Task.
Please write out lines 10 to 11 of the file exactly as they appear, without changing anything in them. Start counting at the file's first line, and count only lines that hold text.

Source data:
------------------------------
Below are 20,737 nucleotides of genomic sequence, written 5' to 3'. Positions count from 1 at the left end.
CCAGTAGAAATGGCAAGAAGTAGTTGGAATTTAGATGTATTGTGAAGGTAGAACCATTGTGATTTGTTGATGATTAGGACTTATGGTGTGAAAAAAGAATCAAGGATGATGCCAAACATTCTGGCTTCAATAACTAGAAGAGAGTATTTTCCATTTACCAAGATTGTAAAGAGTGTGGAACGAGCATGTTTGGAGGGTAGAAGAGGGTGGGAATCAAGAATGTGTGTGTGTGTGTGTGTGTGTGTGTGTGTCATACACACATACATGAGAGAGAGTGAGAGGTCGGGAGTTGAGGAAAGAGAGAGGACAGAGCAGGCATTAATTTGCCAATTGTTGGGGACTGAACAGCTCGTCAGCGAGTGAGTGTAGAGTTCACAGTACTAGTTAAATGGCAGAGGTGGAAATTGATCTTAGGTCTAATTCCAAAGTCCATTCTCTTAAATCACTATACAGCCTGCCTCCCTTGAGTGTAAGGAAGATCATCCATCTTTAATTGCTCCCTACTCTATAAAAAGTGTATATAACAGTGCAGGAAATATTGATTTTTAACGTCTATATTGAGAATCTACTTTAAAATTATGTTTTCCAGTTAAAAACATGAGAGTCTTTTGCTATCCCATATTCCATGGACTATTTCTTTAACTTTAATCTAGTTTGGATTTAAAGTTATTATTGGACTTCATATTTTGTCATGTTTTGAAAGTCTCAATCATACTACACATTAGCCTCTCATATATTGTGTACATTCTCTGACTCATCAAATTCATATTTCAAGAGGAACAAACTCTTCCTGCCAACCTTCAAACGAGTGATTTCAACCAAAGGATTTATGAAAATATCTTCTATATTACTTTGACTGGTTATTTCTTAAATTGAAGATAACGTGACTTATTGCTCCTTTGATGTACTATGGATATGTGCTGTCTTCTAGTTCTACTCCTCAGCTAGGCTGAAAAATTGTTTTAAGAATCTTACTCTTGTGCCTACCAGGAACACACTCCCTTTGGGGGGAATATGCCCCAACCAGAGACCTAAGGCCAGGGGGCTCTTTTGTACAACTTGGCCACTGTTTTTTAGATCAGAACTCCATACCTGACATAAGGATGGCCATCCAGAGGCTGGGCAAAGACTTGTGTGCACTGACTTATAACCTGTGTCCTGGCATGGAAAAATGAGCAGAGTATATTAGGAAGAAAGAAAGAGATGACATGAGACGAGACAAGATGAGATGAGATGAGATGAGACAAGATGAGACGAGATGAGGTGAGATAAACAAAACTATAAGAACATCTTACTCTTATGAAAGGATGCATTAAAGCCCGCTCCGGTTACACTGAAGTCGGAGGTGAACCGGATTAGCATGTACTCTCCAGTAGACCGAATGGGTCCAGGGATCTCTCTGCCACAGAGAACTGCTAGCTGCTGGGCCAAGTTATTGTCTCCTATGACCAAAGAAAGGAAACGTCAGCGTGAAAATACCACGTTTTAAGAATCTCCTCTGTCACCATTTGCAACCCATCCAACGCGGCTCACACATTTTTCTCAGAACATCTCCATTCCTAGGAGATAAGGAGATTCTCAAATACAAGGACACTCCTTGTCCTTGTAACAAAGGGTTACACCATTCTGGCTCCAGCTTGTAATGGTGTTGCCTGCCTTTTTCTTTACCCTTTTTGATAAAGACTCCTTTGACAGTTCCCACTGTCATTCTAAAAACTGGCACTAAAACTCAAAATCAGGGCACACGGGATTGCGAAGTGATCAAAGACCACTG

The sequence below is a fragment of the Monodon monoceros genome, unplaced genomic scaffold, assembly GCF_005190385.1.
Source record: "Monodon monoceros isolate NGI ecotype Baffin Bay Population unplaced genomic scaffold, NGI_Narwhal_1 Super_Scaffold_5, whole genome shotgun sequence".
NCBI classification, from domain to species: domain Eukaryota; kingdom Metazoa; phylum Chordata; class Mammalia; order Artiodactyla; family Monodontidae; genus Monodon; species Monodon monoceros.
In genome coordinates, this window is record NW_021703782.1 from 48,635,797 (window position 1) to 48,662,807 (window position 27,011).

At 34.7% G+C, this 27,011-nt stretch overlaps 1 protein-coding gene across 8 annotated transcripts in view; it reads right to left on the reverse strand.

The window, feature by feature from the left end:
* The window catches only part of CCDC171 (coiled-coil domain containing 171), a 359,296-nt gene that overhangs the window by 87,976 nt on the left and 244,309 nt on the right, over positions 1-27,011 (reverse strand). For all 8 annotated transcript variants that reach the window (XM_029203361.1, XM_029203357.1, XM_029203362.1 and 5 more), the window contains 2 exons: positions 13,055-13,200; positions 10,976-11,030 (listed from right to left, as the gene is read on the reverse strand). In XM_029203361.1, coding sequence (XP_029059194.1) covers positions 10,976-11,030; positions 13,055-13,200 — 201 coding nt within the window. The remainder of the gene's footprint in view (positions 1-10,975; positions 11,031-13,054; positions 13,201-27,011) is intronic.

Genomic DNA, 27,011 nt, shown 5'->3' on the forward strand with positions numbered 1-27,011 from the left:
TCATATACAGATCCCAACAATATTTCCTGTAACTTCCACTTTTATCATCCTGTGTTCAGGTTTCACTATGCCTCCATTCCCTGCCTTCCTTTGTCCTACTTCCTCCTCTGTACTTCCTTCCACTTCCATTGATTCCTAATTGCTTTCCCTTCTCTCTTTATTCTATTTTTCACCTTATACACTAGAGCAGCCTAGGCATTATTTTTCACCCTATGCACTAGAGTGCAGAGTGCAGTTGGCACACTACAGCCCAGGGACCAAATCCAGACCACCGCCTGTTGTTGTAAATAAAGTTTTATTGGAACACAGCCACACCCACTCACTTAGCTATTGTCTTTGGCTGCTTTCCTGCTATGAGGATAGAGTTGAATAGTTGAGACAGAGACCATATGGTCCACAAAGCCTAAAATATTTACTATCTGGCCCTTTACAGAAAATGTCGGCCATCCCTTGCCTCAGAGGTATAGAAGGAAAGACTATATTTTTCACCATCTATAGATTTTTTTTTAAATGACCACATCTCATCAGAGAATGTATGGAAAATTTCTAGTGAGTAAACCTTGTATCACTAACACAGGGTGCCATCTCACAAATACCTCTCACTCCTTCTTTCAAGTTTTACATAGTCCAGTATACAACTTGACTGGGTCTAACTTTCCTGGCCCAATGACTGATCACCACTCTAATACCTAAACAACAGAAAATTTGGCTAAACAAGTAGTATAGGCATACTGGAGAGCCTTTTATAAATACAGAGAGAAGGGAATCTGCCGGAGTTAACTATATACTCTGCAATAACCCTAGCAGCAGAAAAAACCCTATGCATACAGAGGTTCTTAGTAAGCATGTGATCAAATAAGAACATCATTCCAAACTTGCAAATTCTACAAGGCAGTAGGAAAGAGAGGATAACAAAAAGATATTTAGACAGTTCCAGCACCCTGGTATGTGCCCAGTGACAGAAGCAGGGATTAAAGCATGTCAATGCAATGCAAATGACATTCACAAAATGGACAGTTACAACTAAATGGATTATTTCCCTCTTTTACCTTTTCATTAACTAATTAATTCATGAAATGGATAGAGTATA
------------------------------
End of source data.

Genomic DNA, 27,011 nt, shown 5'->3' on the forward strand with positions numbered 1-27,011 from the left:
TCATATACAGATCCCAACAATATTTCCTGTAACTTCCACTTTTATCATCCTGTGTTCAGGTTTCACTATGCCTCCATTCCCTGCCTTCCTTTGTCCTACTTCCTCCTCTGTACTTCCTTCCACTTCCATTGATTCCTAATTGCTTTCCCTTCTCTCTTTATTCTATTTTTCACCTTATACACTAGAGCAGCCTAGGCATTATTTTTCACCCTATGCACTAGAGTGCAGAGTGCAGTTGGCACACTACAGCCCAGGGACCAAATCCAGACCACCGCCTGTTGTTGTAAATAAAGTTTTATTGGAACACAGCCACACCCACTCACTTAGCTATTGTCTTTGGCTGCTTTCCTGCTATGAGGATAGAGTTGAATAGTTGAGACAGAGACCATATGGTCCACAAAGCCTAAAATATTTACTATCTGGCCCTTTACAGAAAATGTCGGCCATCCCTTGCCTCAGAGGTATAGAAGGAAAGACTATATTTTTCACCATCTATAGATTTTTTTTTAAATGACCACATCTCATCAGAGAATGTATGGAAAATTTCTAGTGAGTAAACCTTGTATCACTAACACAGGGTGCCATCTCACAAATACCTCTCACTCCTTCTTTCAAGTTTTACATAGTCCAGTATACAACTTGACTGGGTCTAACTTTCCTGGCCCAATGACTGATCACCACTCTAATACCTAAACAACAGAAAATTTGGCTAAACAAGTAGTATAGGCATACTGGAGAGCCTTTTATAAATACAGAGAGAAGGGAATCTGCCGGAGTTAACTATATACTCTGCAATAACCCTAGCAGCAGAAAAAACCCTATGCATACAGAGGTTCTTAGTAAGCATGTGATCAAATAAGAACATCATTCCAAACTTGCAAATTCTACAAGGCAGTAGGAAAGAGAGGATAACAAAAAGATATTTAGACAGTTCCAGCACCCTGGTATGTGCCCAGTGACAGAAGCAGGGATTAAAGCATGTCAATGCAATGCAAATGACATTCACAAAATGGACAGTTACAACTAAATGGATTATTTCCCTCTTTTACCTTTTCATTAACTAATTAATTCATGAAATGGATAGAGTATA